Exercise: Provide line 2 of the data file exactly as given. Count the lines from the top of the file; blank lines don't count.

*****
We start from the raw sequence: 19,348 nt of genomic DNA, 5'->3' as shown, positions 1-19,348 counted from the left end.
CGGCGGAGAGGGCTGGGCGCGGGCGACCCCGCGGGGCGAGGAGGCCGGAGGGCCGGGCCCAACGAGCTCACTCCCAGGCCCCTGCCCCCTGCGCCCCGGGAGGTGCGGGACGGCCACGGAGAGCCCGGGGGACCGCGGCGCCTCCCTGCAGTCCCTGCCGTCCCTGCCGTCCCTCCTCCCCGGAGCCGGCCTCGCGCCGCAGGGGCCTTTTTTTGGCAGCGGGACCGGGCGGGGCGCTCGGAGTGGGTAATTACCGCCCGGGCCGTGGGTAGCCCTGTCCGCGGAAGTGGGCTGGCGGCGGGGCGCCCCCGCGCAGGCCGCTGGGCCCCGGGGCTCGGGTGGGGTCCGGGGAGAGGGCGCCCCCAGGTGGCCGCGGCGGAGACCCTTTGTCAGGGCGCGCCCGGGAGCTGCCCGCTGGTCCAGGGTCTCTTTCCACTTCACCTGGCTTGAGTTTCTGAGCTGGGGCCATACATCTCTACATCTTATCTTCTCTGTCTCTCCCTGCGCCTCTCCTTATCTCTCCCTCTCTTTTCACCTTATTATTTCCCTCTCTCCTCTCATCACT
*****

CGGCGGAGAGGGCTGGGCGCGGGCGACCCCGCGGGGCGAGGAGGCCGGAGGGCCGGGCCCAACGAGCTCACTCCCAGGCCCCTGCCCCCTGCGCCCCGGGAGGTGCGGGACGGCCACGGAGAGCCCGGGGGACCGCGGCGCCTCCCTGCAGTCCCTGCCGTCCCTGCCGTCCCTCCTCCCCGGAGCCGGCCTCGCGCCGCAGGGGCCTTTTTTTGGCAGCGGGACCGGGCGGGGCGCTCGGAGTGGGTAATTACCGCCCGGGCCGTGGGTAGCCCTGTCCGCGGAAGTGGGCTGGCGGCGGGGCGCCCCCGCGCAGGCCGCTGGGCCCCGGGGCTCGGGTGGGGTCCGGGGAGAGGGCGCCCCCAGGTGGCCGCGGCGGAGACCCTTTGTCAGGGCGCGCCCGGGAGCTGCCCGCTGGTCCAGGGTCTCTTTCCACTTCACCTGGCTTGAGTTTCTGAGCTGGGGCCATACATCTCTACATCTTATCTTCTCTGTCTCTCCCTGCGCCTCTCCTTATCTCTCCCTCTCTTTTCACCTTATTATTTCCCTCTCTCCTCTCATCACT